Wednesday, 10 October 2007

The lion is the jewel - Wole Soyinka

The man over the boy

The contrast cannot have been any clearer as to see the HardTalk interview of the 1986 Literature Nobel Laureate; Professor Wole Soyinka by Stephen Sackur this morning putting the ordinary and lack-lustre Chief Ojo Maduekwe - the Foreign Minister of Nigeria in the shade.

It would contemptible to offer to compare these two personalities, but I was both pleased, impressed and proud to hear Wole Soyinka address the issue of his vocation and activism in relation to the politics of Africa.

It was also interesting that Wole Soyinka was not interviewed as a playwright on the sister programme HardTalk Extra, but on the substantive HardTalk programme with a live audience in Lagos that applauded at the end of the interview.

Nigeria is not a democracy

The Professor rubbished the context of Nigerian democracy highlighting the fact that the elections were seriously flawed and democratic institutions had been undermined by the executive in the tenure of the last President.

He was disgusted by the fact that political thuggery found expression and patronage from the ruling “democrats” but lauded the fact that despite repression and dictatorial tendencies the freedom of the press has been sacrosanct; maybe in another forum he can address the issue of quality.

Many would agree that it takes a special kind of temperament to get involved in Nigerian politics, even my foray into student union politics has taught me too much already – the Professor contented that he had a bigger forum with his work, writing and expression than to be subsumed into what is essentially a quagmire.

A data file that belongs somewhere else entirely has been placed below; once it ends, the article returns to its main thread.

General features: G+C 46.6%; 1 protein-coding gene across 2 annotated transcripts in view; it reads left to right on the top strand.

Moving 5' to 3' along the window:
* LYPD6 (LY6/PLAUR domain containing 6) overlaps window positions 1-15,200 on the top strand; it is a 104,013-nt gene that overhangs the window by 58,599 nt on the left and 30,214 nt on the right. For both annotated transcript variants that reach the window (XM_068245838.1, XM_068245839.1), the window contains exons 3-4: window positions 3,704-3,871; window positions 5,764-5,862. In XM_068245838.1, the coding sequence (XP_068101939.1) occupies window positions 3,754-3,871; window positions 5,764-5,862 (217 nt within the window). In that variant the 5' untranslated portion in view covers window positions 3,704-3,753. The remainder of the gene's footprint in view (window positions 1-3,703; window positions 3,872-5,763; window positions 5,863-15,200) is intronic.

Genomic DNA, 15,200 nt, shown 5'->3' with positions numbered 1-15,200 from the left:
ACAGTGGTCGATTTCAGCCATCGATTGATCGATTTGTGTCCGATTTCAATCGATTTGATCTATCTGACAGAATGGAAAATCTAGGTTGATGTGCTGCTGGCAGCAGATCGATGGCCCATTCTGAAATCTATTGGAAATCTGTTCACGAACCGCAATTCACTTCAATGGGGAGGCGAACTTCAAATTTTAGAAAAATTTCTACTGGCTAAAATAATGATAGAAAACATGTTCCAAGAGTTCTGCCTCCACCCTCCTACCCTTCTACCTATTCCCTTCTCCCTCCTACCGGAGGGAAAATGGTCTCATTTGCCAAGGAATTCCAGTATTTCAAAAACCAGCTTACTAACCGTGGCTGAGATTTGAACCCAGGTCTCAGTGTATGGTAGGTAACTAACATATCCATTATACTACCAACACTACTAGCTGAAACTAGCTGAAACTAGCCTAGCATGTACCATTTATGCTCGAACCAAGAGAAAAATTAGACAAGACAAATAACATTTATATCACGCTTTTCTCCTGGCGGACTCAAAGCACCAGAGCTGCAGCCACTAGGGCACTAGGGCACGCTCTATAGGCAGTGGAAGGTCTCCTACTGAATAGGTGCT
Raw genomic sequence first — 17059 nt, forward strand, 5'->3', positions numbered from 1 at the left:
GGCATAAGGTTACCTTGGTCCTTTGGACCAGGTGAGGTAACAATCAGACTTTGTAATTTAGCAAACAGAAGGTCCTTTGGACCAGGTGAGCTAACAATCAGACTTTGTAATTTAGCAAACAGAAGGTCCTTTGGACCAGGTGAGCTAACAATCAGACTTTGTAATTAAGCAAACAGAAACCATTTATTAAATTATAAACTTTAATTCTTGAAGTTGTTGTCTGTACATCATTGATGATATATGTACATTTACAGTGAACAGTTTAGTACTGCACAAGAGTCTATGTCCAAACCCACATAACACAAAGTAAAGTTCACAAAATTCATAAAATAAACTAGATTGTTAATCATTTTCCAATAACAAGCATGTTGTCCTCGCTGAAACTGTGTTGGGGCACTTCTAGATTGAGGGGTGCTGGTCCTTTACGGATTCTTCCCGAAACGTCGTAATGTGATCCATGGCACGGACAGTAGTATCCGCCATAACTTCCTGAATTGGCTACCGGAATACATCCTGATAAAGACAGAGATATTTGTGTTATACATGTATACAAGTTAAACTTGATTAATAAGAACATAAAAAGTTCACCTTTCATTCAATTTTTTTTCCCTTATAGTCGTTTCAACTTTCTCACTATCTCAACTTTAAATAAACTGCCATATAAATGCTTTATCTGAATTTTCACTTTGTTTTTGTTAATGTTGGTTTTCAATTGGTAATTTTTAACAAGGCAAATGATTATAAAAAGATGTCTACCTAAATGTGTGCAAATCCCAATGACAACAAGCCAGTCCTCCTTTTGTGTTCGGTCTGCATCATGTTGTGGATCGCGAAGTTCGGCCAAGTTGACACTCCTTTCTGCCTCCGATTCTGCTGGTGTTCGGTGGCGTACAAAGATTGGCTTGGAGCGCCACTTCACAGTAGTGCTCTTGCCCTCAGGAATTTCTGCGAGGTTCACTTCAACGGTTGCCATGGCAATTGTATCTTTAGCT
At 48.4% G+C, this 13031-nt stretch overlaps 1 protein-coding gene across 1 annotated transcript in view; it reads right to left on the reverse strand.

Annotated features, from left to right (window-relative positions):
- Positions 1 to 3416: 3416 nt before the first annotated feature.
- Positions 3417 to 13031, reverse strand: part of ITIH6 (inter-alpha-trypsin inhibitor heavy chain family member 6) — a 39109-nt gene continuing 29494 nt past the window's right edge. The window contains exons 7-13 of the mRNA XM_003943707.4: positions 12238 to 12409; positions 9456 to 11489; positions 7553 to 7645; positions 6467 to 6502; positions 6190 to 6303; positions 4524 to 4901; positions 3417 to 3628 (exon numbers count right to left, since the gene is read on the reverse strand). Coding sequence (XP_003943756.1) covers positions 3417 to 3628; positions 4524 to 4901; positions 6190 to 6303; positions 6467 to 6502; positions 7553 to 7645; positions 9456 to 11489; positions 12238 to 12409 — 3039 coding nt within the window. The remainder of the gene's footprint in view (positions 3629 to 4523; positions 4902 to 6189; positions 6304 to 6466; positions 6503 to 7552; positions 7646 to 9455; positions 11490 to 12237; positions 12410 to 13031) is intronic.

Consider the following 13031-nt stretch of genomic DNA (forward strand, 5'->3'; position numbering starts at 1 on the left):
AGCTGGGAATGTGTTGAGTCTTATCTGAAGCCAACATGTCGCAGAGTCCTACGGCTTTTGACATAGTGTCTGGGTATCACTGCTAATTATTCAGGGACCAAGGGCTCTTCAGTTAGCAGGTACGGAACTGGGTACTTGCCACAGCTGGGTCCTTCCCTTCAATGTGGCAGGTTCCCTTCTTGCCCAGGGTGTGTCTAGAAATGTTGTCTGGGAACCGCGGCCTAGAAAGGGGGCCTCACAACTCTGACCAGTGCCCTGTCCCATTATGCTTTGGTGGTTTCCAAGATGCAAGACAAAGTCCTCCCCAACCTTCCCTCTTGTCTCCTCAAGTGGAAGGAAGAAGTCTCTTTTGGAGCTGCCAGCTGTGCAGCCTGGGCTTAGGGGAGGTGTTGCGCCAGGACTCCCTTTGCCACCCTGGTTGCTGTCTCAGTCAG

Complacency in Nigeria

He talked of his membership of a forum that is concerned about a creeping complacency and resignation to issues that have been abused in the country, especially that of the electoral process.

The fear is that many have placed their optimism for resolution in the future without really addressing the problems now. Another point he mentioned was that Nigeria is becoming a powder-keg ready to go off as people realise how resources are plundered to the detriment of others. The example he gave of shared poverty being a shared prosperity in Tanzania was quite an insight.

We should remember that the day before, the views of Wole Soyinka about the political situation were discounted by the Nigerian Foreign Minister, but it was Wole Soyinka that was invited by the US Congress to testify on the matters of the election.

A conflagration about to consume

In the end, the Professor is not advocating violence, his struggle is to bring the complete democratic process into all facets of life; but he also sees where resentment might eventually flare up into an unmanageable situation – our leaders need to take note of the fact that the people would only allow themselves to be taken for fools for so long after which, nobody knows what might really happen.

This interview was part of the BBC “Why Democracy?” season, it is a question that needs to be answered because like the Professor said, at independence, there was an aspiration and vision to bring radical change to Africa, all of which has floundered in the depictions that emanate from Sudan and Zimbabwe as the worst cases of egregious abuse of power in Africa.

Playing by the rules

Nigeria however finds itself in a situation where the rulers abuse the rules and processes with impunity and hubris, but we who seek justice and fair-play have to use the democratic rules of due process, the respect of the rule of law and an assuredly independent judiciary – impartial in its analysis, fearless in its judgements and courageous in debunking megalomaniac potentates.

From that point, Wole Soyinka represents a beacon of hope for Nigeria, he may never vie for President but he is a worthy president and representative of the hope and aspirations for a better governed and equitable Nigeria - He is the lion and the jewel [The Lion and the Jewel (1963) is one of Professor Wole Soyinka's best known plays] stating how precious democracy is to the real development of Nigeria.

It also means that those in power today might still be deprived of the mandate to rule if the electoral tribunal elects to invalidate the flawed elections of April 2007.

The interview (Real Media file, you can obtain RealAlternative [Link to executable] to play this back in Windows Media Player).

No comments: